The utility bloc is strong enough that this won’t last for 10 years, but it could compress margins and slow the rate of retail load growth for a few years, thereby putting off or slowing the construction of new wires and generators. I am the last to argue that we need more wires or inefficient central plants, but having said that, if we don’t shift resources around to accommodate more rational local generation construction, this does run the risk of compromising grid reliability.

    Make sense?

  5. Darklamp said on July 11th, 2008 at 5:28 am

    You bring up a point on spending on wires. To me, this seems to be one of the most ignored facts that everyone likes to ignore.

    I read how increasing large the investment environment is for renewable generation, but in the end, all of those investments amount to nothing if the grid itself is falling apart. I believe money can flow easily to generation, even if utilities do take their time to build it. Building generation is fun, it attracts good press, and it can be very competitive.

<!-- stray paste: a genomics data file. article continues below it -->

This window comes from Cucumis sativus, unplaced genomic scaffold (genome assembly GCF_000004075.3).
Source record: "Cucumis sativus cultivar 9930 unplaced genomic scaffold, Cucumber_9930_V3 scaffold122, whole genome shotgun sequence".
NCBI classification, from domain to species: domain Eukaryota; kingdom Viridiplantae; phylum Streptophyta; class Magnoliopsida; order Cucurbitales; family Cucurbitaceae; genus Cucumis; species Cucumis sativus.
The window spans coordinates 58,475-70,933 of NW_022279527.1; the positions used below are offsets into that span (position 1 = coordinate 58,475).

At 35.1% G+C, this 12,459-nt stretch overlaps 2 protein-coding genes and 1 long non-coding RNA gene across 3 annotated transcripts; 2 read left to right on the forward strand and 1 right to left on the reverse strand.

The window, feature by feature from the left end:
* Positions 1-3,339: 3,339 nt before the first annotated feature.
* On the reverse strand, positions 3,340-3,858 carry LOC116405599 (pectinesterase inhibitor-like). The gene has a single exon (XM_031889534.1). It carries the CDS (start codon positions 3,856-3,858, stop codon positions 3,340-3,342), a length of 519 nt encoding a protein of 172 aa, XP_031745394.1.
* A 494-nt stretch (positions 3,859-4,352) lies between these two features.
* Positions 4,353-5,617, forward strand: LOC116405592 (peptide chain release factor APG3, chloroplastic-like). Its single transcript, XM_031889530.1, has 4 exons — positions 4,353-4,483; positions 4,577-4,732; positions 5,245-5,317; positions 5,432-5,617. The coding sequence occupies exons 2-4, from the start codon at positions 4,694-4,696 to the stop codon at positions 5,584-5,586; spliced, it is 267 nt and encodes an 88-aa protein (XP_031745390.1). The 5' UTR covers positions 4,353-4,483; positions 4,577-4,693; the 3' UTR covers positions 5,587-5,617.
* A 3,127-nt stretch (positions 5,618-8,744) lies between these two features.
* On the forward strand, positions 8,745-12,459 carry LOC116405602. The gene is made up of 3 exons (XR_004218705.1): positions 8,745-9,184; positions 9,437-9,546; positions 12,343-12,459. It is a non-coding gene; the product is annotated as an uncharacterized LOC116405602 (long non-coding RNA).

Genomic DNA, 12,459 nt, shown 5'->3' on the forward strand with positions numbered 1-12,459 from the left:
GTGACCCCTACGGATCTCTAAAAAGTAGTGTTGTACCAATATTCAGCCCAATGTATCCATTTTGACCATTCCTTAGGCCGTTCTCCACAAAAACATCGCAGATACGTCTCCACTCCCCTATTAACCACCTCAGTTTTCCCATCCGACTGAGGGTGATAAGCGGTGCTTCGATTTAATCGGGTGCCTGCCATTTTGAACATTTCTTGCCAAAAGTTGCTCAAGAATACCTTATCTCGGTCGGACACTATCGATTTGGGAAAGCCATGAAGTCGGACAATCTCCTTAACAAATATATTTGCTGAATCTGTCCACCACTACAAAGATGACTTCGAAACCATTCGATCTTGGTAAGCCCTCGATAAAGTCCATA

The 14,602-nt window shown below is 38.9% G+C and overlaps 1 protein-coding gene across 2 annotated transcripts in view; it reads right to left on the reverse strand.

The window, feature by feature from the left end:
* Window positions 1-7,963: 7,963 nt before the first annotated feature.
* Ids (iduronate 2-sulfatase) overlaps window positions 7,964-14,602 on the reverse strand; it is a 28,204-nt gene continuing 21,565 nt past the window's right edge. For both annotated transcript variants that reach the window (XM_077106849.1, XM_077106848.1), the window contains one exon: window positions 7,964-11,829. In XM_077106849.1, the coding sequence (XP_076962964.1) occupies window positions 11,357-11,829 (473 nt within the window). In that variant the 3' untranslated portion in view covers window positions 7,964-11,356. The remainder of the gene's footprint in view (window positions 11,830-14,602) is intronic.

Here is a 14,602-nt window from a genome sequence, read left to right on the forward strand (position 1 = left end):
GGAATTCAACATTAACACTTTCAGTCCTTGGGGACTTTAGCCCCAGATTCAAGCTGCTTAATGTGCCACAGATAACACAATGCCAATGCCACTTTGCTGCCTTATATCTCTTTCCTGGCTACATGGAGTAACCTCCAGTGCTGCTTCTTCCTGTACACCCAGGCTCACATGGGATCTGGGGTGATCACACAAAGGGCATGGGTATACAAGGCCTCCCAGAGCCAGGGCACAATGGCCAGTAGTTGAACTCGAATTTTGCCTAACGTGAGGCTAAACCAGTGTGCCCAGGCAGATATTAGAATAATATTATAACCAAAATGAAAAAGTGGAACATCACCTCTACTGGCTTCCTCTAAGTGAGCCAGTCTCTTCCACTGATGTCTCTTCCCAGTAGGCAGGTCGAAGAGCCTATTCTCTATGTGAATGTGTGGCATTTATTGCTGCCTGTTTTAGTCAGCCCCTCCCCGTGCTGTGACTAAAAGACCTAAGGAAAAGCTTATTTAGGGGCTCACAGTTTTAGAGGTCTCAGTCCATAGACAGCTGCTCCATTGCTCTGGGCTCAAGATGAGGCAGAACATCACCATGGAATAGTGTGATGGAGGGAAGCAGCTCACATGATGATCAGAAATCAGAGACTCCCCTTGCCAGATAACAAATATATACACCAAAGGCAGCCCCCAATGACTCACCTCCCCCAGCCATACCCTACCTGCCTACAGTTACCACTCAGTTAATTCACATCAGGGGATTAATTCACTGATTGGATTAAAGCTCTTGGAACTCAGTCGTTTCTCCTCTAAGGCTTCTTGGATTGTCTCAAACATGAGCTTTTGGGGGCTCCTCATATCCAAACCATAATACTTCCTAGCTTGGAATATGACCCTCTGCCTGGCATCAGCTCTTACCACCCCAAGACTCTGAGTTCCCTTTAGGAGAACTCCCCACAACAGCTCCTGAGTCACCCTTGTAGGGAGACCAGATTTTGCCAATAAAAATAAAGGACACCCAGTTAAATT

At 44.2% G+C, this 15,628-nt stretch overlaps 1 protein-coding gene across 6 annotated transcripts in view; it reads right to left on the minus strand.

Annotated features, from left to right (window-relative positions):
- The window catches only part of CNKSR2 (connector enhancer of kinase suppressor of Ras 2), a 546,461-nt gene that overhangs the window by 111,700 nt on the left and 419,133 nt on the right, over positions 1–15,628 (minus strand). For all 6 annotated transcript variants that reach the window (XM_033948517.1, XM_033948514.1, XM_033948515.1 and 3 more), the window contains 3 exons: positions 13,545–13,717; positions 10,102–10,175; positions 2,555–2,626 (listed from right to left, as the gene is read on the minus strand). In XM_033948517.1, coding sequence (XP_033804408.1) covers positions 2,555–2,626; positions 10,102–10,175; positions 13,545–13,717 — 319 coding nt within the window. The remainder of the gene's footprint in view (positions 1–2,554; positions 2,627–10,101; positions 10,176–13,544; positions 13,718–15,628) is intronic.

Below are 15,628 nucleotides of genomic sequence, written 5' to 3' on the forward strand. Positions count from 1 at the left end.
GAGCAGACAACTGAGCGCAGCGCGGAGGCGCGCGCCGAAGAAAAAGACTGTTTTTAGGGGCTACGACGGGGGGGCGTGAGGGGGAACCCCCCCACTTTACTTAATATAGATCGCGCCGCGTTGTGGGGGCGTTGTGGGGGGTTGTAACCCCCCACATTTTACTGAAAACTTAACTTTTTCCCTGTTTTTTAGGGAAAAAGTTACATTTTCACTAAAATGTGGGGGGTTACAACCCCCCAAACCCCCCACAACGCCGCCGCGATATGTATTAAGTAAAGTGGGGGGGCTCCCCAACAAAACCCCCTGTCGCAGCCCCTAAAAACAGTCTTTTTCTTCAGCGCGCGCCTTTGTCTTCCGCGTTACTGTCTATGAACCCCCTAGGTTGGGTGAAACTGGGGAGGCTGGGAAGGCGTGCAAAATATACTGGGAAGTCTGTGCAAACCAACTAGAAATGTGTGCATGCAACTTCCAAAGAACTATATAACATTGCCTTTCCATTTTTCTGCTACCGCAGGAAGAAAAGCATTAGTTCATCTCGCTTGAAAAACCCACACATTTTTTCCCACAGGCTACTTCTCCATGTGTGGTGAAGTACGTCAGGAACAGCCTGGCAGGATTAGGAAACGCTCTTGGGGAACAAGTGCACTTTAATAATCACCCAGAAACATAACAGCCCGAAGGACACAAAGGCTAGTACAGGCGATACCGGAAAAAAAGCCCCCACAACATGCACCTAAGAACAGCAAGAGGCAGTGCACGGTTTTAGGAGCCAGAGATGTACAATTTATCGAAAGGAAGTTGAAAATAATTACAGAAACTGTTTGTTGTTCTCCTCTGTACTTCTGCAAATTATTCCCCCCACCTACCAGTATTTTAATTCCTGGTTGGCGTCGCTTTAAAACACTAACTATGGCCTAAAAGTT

With wires, though, it becomes the unwanted thing to do. As well, the raw materials needed to make the wires are increasing in price and competition.

    So when you write about generation costs, where do the costs of upgrading wires come to play? How significant is it to keep the grid alive? Especially, if much more distributed generation (renewables and others) are pushing for grid revival.

  6. Sean Casten said on July 11th, 2008 at 6:50 am


    Good questions.